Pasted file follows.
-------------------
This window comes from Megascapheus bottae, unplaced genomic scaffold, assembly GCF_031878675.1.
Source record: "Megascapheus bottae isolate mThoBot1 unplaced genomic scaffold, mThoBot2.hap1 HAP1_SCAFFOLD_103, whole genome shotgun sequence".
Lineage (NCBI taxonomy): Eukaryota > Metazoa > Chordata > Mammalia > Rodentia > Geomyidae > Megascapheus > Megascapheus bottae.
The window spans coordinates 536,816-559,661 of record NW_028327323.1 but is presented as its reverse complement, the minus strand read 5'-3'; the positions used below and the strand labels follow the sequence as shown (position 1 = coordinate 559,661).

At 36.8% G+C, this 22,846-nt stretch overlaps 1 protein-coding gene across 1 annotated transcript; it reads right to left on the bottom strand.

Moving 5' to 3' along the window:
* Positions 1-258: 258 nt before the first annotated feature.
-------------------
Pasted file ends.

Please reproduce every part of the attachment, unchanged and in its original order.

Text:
This window comes from Megascapheus bottae, unplaced genomic scaffold, assembly GCF_031878675.1.
Source record: "Megascapheus bottae isolate mThoBot1 unplaced genomic scaffold, mThoBot2.hap1 HAP1_SCAFFOLD_103, whole genome shotgun sequence".
Lineage (NCBI taxonomy): Eukaryota > Metazoa > Chordata > Mammalia > Rodentia > Geomyidae > Megascapheus > Megascapheus bottae.
The window spans coordinates 536,816-559,661 of record NW_028327323.1 but is presented as its reverse complement, the minus strand read 5'-3'; the positions used below and the strand labels follow the sequence as shown (position 1 = coordinate 559,661).

At 36.8% G+C, this 22,846-nt stretch overlaps 1 protein-coding gene across 1 annotated transcript; it reads right to left on the bottom strand.

Moving 5' to 3' along the window:
* Positions 1-258: 258 nt before the first annotated feature.